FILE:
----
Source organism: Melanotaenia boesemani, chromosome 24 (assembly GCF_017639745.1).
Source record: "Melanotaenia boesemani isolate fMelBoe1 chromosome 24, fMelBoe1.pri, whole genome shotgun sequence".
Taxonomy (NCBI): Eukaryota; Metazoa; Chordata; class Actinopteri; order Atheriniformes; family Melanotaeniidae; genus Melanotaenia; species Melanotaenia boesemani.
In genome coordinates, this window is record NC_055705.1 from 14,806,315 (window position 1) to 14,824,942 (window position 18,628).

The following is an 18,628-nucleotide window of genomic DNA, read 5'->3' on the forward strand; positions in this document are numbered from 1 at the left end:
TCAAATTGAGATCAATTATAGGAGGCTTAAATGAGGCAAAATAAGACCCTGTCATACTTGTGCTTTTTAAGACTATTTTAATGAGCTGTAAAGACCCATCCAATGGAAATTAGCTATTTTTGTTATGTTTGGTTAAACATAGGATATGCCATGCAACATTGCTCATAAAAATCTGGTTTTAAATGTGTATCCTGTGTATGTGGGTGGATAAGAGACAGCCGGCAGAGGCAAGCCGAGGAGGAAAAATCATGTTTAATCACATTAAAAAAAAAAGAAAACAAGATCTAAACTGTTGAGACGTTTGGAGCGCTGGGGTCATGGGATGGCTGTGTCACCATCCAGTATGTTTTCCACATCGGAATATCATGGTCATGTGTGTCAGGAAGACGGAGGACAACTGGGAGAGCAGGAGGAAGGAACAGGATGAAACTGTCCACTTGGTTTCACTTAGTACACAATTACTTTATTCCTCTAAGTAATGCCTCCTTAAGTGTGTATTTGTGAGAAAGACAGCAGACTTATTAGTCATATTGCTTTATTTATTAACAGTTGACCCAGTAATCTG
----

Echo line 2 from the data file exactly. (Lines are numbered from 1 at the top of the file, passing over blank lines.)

Source record: "Melanotaenia boesemani isolate fMelBoe1 chromosome 24, fMelBoe1.pri, whole genome shotgun sequence".